5) Take some of the basic college courses early at a local junior college. Some students have found that they can save a lot of money (compared to costs at more expensive private colleges and universities) by taking some of the required courses at hometown junior colleges during their senior year in high school, or during the summer after graduation. This has been a real cost saver in our family.
6) CLEP out of as many courses as you can. Many colleges allow students to take special tests to see if they understand course work well enough to be credited for, or CLEP, out of those classes. By clepping out of one 3-hour course in a college that charges $400 per semester hour a student can save $1,200 of tuition costs plus books! Also, this can help a student get out of college a little faster.
7) Consider starting college a year later. This has helped lots of young people save (instead of borrowing) money for there college education. In some situations, this is especially helpful in that it gives the young person another year to mature and prepare for the college experience.
8) Stay at home—save the cash. You may have heard the old story about the boy that wrote his father from college, “No mon, no fun, your son.”
To which his dad wrote back, “Too bad, so sad, your dad.”
Sometimes the hard facts of life close in on a young person. This happened with our oldest daughter. Megan saved money for college—but, not enough. Later, when I asked her why she hadn’t planned better, she said, “Well, Daddy, college seemed so far away—I guess I never thought I’d live to be that old.”
If you have a son or daughter who lives in the moment like our Megan does, you have a real blessing. But, on a practical level, there can be problems—like reaching college age without enough cash! There is no disgrace in finding a college nearby so you can sleep in your own bed at night. (In many cases this can save well over $6,000 per year!)
9) Don’t buy the largest meal plan. Some colleges offer various meal plans with their room and board offerings. We have found that kids usually won’t eat 21 meals a week in the school cafeteria. You may find that you can save some serious dollars by purchasing a smaller meal plan that allows for 10 to 15 meals weekly.
10) Get a job. There is no disgrace in working your way through school. Personally, I never let school get in the way of the education I got from various jobs during my college years. During those four years (while carrying a full college load) I had some of the most meaningful work experiences of my life. I worked everywhere and did a little bit of everything. Among other things, I worked as a disc jockey at two radio stations, booked shows, started a wedding photography business, ran a small record label, worked at J.C. Penney, helped manage the college diner, started a radio jingle production company and an ad agency in my dorm room. All in all, I learned about as much (if not more) from my extra jobs than I did at school.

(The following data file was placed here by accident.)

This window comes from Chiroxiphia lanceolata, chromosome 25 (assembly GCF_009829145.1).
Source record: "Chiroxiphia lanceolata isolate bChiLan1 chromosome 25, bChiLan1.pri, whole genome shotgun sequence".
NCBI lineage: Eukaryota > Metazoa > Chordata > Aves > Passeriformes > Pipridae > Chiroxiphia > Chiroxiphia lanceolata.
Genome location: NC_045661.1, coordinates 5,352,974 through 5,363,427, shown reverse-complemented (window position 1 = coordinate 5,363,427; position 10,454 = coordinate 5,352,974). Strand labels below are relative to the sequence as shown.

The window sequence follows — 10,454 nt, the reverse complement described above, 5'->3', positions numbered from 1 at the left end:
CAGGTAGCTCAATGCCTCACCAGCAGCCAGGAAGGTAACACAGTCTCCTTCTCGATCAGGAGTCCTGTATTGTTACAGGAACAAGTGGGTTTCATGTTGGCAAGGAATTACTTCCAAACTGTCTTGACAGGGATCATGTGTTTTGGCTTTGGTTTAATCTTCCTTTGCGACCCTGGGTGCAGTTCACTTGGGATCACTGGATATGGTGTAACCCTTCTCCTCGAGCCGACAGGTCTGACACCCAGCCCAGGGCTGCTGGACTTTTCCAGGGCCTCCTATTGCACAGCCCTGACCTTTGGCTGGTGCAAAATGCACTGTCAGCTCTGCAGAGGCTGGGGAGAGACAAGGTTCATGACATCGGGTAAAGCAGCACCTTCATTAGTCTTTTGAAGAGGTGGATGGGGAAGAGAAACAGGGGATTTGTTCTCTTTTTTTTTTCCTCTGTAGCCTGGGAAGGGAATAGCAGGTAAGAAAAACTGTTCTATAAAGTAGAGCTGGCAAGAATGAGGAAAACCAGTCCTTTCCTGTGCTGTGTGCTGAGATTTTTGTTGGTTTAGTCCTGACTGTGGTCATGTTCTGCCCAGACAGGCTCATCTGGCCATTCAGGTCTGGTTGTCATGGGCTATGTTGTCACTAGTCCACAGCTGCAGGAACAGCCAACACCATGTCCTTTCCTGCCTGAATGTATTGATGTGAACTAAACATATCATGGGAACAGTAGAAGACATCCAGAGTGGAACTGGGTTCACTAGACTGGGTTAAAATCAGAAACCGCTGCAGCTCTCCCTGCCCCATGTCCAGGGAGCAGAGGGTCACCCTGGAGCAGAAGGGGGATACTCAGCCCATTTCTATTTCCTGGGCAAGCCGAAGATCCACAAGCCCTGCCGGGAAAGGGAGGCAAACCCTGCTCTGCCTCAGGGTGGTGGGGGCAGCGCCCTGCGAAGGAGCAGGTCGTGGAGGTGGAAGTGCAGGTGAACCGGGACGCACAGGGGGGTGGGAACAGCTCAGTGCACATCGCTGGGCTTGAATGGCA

11) Make schools compete for you. There are a lot of colleges out there—and, their survival is preconditioned on them getting a certain number of freshmen students enrolled each fall. Competition is stiff. If you have made good grades—then lots of good schools will probably want you on their campuses. So, why not let them compete to get you?
One young man in our church did just that. Jeff had done well in high school. So when it came time to head for college—the colleges came looking for Jeff. Suddenly, Jeff found himself in a buyer’s market. To make a long story short, Jeff finally ended up at wonderful Christian college that gave him a scholarship to die for, and eventually agreed to fly or drive him home twice a year for free!
Steve Diggs presents the No Debt No Sweat! Christian Money Management Seminar at churches and other venues nationwide. Visit Steve on the Web at www.stevediggs.com or call 615-834-3063. The author of several books, today Steve serves as a minister for the Antioch Church of Christ in Nashville. For 25 years he was President of the Franklin Group, Inc. Steve and Bonnie have four children whom they have home schooled. The family lives in Brentwood, Tennessee.